A Big Bad John’s kind of celebration

Victoria’s infamous Big Bad John’s celebrates its history with Big Bad John’s Day 2

By Rae Porter

Way back in 1962 John Olson transformed the Strathcona Lounge, B.C.’s first post-prohibition cocktail lounge, into something a little, well different. Intended as a temporary establishment that could cash in on the visitors brought through town by the Seattle World Fair, Big Bad John’s hillbilly homage has been going strong for 55 years. Saturday, November 25 will see friends old and new, raise a glass (or can) in a 14 hour celebration of this not-so-venerable statesman of Victoria’s nightlife.

So what is it about this backwoods beer parlour that keeps Victorians and tourists alike coming back for more? For one, it’s what adorns it’s hallowed walls. The chaotic, eclectic decor has reached legendary status.

Rusty, old farm equipment and vintage lanterns are surrounded by a global array of business cards, IDs, bills, notes, sketches, doodles; anything can be pulled quickly from a purse or hastily scribbled down makes it up onto the wall. And then there’s the peanuts. Let’s talk about the peanuts. Buckets and buckets of peanuts, it’s every allergy sufferers’ worst nightmare. As soon as you hover above a seat a plastic bucket of peanuts is plonked down in front of you. Shells litter most every surface and crunch underfoot. Every so often a peanut might go flying past your face as it’s hurled across the crowded room…well, you have to make friends somehow.

That’s also what sets Big Bad John’s apart from other joints in town. The place is a great leveler.

You might pull up a bar stool next to a politician, or share a corner table with a low key movie star. Impromptu sing-a-longs involving the whole bar are commonplace and spontaneous dance partners have been known to pop up. The atmosphere is always friendly, warm and just a little bit ridiculous. It’s been said when walking through the door of BBJs, you need to bring your sense of humour.

And it’s true; you don’t reach this kind of longevity without being able to laugh at yourself.

All of this, the history, the humour and the stories; all of this is worth celebrating.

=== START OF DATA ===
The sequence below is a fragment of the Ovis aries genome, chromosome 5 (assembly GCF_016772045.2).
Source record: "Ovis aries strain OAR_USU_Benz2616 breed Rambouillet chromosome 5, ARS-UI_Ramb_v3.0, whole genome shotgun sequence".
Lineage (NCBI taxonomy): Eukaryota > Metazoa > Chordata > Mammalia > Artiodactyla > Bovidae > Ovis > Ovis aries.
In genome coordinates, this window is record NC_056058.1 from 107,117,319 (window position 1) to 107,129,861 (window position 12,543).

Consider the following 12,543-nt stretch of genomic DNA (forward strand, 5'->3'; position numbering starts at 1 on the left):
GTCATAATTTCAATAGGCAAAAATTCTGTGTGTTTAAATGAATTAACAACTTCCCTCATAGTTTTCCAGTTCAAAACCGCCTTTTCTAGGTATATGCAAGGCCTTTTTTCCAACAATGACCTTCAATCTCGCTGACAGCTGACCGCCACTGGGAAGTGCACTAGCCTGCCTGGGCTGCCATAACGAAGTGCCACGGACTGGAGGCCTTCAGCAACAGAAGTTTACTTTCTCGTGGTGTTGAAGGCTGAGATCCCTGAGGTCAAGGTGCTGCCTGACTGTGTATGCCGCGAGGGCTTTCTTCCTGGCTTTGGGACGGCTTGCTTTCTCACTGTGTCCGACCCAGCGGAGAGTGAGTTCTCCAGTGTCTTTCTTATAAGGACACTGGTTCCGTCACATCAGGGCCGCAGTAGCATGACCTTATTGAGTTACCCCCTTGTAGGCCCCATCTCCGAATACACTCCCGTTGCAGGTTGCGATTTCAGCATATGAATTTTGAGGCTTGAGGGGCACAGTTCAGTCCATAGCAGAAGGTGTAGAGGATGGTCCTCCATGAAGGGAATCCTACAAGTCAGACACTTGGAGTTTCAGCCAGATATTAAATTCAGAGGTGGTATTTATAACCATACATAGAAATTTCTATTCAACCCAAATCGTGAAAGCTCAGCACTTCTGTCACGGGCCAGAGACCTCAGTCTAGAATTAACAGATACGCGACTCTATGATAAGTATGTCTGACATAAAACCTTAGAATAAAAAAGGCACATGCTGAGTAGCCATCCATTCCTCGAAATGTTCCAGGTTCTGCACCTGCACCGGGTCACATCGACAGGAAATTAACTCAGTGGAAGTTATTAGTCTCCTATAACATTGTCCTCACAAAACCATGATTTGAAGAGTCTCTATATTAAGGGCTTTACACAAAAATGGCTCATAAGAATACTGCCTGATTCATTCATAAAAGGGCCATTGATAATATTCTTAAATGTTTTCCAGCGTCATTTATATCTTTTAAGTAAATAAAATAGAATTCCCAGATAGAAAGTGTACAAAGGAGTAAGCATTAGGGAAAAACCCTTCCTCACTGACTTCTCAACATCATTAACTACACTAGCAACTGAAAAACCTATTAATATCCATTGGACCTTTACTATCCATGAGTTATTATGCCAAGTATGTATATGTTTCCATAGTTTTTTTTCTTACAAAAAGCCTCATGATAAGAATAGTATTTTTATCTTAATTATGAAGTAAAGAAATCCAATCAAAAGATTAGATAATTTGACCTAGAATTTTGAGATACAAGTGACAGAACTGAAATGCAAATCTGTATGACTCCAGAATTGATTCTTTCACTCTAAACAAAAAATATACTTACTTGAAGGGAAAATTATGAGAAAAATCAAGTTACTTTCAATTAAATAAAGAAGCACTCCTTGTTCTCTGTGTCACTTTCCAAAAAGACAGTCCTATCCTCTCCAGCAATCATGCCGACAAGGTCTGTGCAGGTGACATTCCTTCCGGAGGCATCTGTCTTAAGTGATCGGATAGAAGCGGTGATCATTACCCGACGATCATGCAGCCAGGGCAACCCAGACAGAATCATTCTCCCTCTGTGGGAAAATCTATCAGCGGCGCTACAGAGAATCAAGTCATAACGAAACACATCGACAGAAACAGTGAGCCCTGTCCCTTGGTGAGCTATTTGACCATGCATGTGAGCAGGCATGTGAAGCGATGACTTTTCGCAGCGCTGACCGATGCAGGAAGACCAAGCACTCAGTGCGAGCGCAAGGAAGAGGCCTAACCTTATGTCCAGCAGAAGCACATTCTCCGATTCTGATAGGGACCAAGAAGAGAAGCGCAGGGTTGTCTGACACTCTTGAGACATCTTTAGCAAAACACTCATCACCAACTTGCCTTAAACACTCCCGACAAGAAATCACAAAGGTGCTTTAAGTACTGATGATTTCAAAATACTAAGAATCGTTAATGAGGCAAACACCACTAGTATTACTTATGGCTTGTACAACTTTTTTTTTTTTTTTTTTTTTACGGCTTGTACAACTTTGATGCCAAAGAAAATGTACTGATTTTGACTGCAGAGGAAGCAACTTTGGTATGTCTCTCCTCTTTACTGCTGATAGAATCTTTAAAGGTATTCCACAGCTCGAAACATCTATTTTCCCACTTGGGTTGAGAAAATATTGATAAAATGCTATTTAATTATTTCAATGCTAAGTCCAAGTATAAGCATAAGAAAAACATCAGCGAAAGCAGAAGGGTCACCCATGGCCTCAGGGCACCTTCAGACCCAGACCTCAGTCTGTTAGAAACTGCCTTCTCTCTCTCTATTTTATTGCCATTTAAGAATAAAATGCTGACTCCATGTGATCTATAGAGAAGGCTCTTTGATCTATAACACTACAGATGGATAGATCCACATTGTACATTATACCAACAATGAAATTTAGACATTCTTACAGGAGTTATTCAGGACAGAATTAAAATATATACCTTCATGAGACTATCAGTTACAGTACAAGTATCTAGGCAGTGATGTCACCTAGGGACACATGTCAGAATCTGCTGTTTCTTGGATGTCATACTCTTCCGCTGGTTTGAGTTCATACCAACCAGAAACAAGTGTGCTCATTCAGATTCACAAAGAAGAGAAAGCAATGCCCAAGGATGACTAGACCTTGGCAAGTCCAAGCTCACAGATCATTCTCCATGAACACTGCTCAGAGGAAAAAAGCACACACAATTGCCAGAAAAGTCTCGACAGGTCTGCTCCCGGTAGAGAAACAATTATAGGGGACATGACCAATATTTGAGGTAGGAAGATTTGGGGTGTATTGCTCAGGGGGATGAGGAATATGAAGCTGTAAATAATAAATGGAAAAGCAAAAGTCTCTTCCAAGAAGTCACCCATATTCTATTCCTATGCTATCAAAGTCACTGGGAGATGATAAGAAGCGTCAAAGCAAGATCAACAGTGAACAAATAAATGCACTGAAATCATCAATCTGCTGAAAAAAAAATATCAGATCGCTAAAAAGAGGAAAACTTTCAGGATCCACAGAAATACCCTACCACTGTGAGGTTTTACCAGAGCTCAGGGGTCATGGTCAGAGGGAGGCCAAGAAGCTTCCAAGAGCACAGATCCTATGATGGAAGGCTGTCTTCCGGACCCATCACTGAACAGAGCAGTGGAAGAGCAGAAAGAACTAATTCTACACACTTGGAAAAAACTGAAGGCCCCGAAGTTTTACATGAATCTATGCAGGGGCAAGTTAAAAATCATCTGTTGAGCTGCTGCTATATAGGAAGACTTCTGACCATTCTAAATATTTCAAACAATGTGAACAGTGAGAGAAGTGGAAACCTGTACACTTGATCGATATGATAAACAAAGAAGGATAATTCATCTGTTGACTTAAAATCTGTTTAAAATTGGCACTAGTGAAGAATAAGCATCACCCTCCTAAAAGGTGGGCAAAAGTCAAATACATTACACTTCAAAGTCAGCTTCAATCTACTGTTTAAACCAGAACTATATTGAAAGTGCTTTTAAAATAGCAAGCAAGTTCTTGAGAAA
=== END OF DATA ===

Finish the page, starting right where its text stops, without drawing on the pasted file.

Doors to Big Bad John’s Day II will fling open at 12 noon on November 25th, with door prizes up for grabs including a draw to win one of 10 pairs of Harbour Cats tickets. Once again there are limited edition, numbered, commemorative prints, commissioned just for this event, up for grabs.

A great reminder of the time you’ve spent in this Victoria institute, but rest assured time spent crushing cold ones at Big Bads is time well spent.

Get local stories you won't find anywhere else right to your inbox.
Sign up here

Just Posted

Victoria vocalist Maria Manna reaches out to hard-hit Italy with special online song

Jazz singer to perform ‘Hymn to Freedom’ with Italian lyrics on Facebook at 2 p.m. Monday

Royal BC Museum joins home education trend for outreach programs

Free webinar options available for RBCM@Home and kids’ programs, starting March 31

Stars On Ice tour cancelled for the first time in 34 years due to pandemic

The show was supposed to hit the Save-On-Foods Memorial Centre on May 12

Life mimics art for CCPA students who performed in play about Spanish flu pandemic

Performing arts students see parallels between story from Unity 1918 and current health crisis

UPDATE: Deadline extended for annual writing competition

Email entry format makes Victoria Writer’s Society contest perfect for the times

‘The Office’ star John Krasinski offers Some Good News in trying times

‘The human spirit still found a way to break through and blow us all away’

Vancouver Island musicians in quarantine thank neighbours with backyard performance

Nanaimo Chamber Orchestra director Karl Rainer and his sons play for those in self-isolation

Order of Canada Vancouver Island musician pens ‘The Ballad of Bonnie Henry’

Qualicum Beach lawyer and saxaphonist Phil Dwyer notes health officer has become a ‘folk hero’

Campbell River journalist launches Isolationpalooza II

Featuring all local musicians, a volunteer virtual concert, of sorts

Netflix reducing video quality in Canada to lower Internet bandwidth use

Bell Media is also planning traffic measures affecting the Crave streaming service

Will the show go on? B.C. music festivals consider options for 2020

Summer events running out of time to stay on schedule, in wake of COVID-19 uncertainties

Relief fund for Canadian performing artists gets $100,000 boost from foundation

Facebook started the fund with a first $100,000 donation last week

Henley, Tucker, Cyrus and others mourn the death of Rogers

Country music icon remembered as a crossover pioneer, a supporter of young artists

Most Read